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I feel like this should be a simple question, yet I've struggled to find the answer. I have set up devise for authentication in my Rails project, and it's working great. I've also customized the password validation and the login requirements. Specifically, one should be able to login with either their username or email, and the email should not be case sensitive.

How to I test this in my model specs? Specifically testing:

  1. Login with email (all lower) and password is valid
  2. Login with email (all upper) and password is valid
  3. Login with username and password is valid
  4. Login with username (jumbled case) and password is invalid

Basically, I just need one function that takes in the login details and tell me whether or not devise will authenticate it. But I can't find such a function in any examples or any way to construct such a function in the devise documentation.

I am confident that it is actually working, and CAN test it in my request specs, but as it is defined in the model it feels like their ought to be a model test as well.

The only devise testing I've regularly found is in the controller, which doesn't help as it just automatically signs in the user without requiring the login details.

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1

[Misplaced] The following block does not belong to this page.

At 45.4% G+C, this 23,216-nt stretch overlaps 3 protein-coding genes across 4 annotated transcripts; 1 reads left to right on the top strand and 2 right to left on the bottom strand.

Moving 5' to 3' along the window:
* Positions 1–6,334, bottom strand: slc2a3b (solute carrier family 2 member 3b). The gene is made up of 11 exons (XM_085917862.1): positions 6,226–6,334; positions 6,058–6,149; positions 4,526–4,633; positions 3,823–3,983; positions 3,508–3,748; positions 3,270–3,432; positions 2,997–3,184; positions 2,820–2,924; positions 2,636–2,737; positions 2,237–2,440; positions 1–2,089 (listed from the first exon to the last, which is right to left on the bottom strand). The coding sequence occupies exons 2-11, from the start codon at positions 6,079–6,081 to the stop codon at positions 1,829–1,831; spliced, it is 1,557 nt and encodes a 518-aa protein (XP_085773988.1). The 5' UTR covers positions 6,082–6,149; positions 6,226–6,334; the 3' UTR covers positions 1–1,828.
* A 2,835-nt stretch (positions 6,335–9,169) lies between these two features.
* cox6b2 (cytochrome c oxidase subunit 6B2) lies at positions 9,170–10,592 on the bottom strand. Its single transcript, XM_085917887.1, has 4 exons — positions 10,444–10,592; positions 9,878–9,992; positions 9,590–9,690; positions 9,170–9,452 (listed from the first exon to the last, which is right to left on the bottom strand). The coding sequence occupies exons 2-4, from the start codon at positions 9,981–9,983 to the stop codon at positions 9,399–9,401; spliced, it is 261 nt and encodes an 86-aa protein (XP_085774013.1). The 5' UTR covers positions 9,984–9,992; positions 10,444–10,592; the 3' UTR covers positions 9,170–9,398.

Why do you want to test something that Devise itself should've already tested? Do you have any custom code around it that could be interfering? –  Ryan Bigg Oct 10 '12 at 23:43
    
That's exactly why I WANT to test it. I love using other gems rather than rewriting stuff myself, but there's a non-zero chance that functionality in them could break with future changes (or even be broken now). I don't feel that redundant testing is a bad thing. –  Bryce Oct 11 '12 at 0:49

1 Answer 1

up vote 1 down vote accepted

Well, there are two distinct components here:

1) Finding a user
2) Validating the password for the user

Finding a user is handled by find_for_database_authentication (info on having username and email handled by "login")

The validating of a password is handled by the valid_password? method (info)

So, you'd want to break this test up into:

context "finding a user" do
  let(:user) { FactoryGirl.create(:user) }

  it "can find by lower email" do
    User.find_for_database_authentication( {login: user.email.downcase} ).should eq(user)
  end

  it "can find by upper email" do
    User.find_for_database_authentication( {login: user.email.upcase} ).should eq(user)
  end

  it "can find by jumbled username" do
    scrambled_username = user.username.downcase.chars.map{|c| rand() > 0.5 ? c.capitalize : c}.join
    User.find_for_database_authentication( {login: username} ).should eq(user)
  end
end

context "authenticating a user" do
  let(:user) { FactoryGirl.create(:user, password: "password123", password_confirmation: "password123") }

  it "will validate a correct password" do
    user.valid_password?("password123").should be_true
  end
  it "will not validate an incorrect password" do
    user.valid_password?("bad-password").should be_false
  end
end
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I agree with @ryanbigg that the authenticating a user is not something you should be testing. But if you had to add custom code to make the find_for_database_authentication work, I think testing that works ok. –  Jesse Wolgamott Oct 10 '12 at 23:56

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